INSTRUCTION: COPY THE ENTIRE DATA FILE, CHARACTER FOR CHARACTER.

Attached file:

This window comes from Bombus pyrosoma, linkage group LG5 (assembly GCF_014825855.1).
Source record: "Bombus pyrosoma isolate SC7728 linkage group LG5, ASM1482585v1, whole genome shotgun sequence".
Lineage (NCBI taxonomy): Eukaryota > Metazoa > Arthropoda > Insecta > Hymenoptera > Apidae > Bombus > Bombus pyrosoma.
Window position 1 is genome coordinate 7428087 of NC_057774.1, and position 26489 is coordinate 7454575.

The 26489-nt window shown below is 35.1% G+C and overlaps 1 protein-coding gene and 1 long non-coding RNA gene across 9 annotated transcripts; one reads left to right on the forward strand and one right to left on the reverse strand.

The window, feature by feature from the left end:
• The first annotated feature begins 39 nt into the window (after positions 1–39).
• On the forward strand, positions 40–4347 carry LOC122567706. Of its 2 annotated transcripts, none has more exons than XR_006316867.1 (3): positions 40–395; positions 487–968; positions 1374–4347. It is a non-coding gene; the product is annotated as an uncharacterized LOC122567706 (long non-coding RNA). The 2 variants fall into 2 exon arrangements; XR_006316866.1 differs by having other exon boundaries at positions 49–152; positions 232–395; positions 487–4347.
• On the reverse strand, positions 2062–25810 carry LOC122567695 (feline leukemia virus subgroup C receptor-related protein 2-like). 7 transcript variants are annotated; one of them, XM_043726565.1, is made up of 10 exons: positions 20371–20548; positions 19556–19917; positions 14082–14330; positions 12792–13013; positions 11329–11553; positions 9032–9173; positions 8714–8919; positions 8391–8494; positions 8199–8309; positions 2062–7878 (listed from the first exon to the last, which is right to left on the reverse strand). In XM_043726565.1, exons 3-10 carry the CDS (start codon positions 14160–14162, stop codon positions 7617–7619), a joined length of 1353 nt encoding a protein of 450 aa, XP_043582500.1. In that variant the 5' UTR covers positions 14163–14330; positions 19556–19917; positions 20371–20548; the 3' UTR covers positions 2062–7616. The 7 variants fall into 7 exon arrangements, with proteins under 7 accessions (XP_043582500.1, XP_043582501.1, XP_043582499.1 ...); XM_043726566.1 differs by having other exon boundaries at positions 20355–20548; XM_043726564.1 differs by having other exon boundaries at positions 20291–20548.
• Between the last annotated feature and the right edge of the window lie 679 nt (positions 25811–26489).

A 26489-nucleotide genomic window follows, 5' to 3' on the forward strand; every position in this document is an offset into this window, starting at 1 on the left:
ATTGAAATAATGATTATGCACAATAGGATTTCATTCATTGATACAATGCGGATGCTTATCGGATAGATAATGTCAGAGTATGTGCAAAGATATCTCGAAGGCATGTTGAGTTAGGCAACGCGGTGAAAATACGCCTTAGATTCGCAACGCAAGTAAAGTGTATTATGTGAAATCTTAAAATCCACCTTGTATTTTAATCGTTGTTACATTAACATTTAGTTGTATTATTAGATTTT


This window comes from Bombus pyrosoma, linkage group LG5 (assembly GCF_014825855.1).
Source record: "Bombus pyrosoma isolate SC7728 linkage group LG5, ASM1482585v1, whole genome shotgun sequence".
Lineage (NCBI taxonomy): Eukaryota > Metazoa > Arthropoda > Insecta > Hymenoptera > Apidae > Bombus > Bombus pyrosoma.
Window position 1 is genome coordinate 7428087 of NC_057774.1, and position 26489 is coordinate 7454575.

The 26489-nt window shown below is 35.1% G+C and overlaps 1 protein-coding gene and 1 long non-coding RNA gene across 9 annotated transcripts; one reads left to right on the forward strand and one right to left on the reverse strand.

The window, feature by feature from the left end:
• The first annotated feature begins 39 nt into the window (after positions 1–39).
• On the forward strand, positions 40–4347 carry LOC122567706. Of its 2 annotated transcripts, none has more exons than XR_006316867.1 (3): positions 40–395; positions 487–968; positions 1374–4347. It is a non-coding gene; the product is annotated as an uncharacterized LOC122567706 (long non-coding RNA). The 2 variants fall into 2 exon arrangements; XR_006316866.1 differs by having other exon boundaries at positions 49–152; positions 232–395; positions 487–4347.
• On the reverse strand, positions 2062–25810 carry LOC122567695 (feline leukemia virus subgroup C receptor-related protein 2-like). 7 transcript variants are annotated; one of them, XM_043726565.1, is made up of 10 exons: positions 20371–20548; positions 19556–19917; positions 14082–14330; positions 12792–13013; positions 11329–11553; positions 9032–9173; positions 8714–8919; positions 8391–8494; positions 8199–8309; positions 2062–7878 (listed from the first exon to the last, which is right to left on the reverse strand). In XM_043726565.1, exons 3-10 carry the CDS (start codon positions 14160–14162, stop codon positions 7617–7619), a joined length of 1353 nt encoding a protein of 450 aa, XP_043582500.1. In that variant the 5' UTR covers positions 14163–14330; positions 19556–19917; positions 20371–20548; the 3' UTR covers positions 2062–7616. The 7 variants fall into 7 exon arrangements, with proteins under 7 accessions (XP_043582500.1, XP_043582501.1, XP_043582499.1 ...); XM_043726566.1 differs by having other exon boundaries at positions 20355–20548; XM_043726564.1 differs by having other exon boundaries at positions 20291–20548.
• Between the last annotated feature and the right edge of the window lie 679 nt (positions 25811–26489).

A 26489-nucleotide genomic window follows, 5' to 3' on the forward strand; every position in this document is an offset into this window, starting at 1 on the left:
ATTGAAATAATGATTATGCACAATAGGATTTCATTCATTGATACAATGCGGATGCTTATCGGATAGATAATGTCAGAGTATGTGCAAAGATATCTCGAAGGCATGTTGAGTTAGGCAACGCGGTGAAAATACGCCTTAGATTCGCAACGCAAGTAAAGTGTATTATGTGAAATCTTAAAATCCACCTTGTATTTTAATCGTTGTTACATTAACATTTAGTTGTATTATTAGATTTT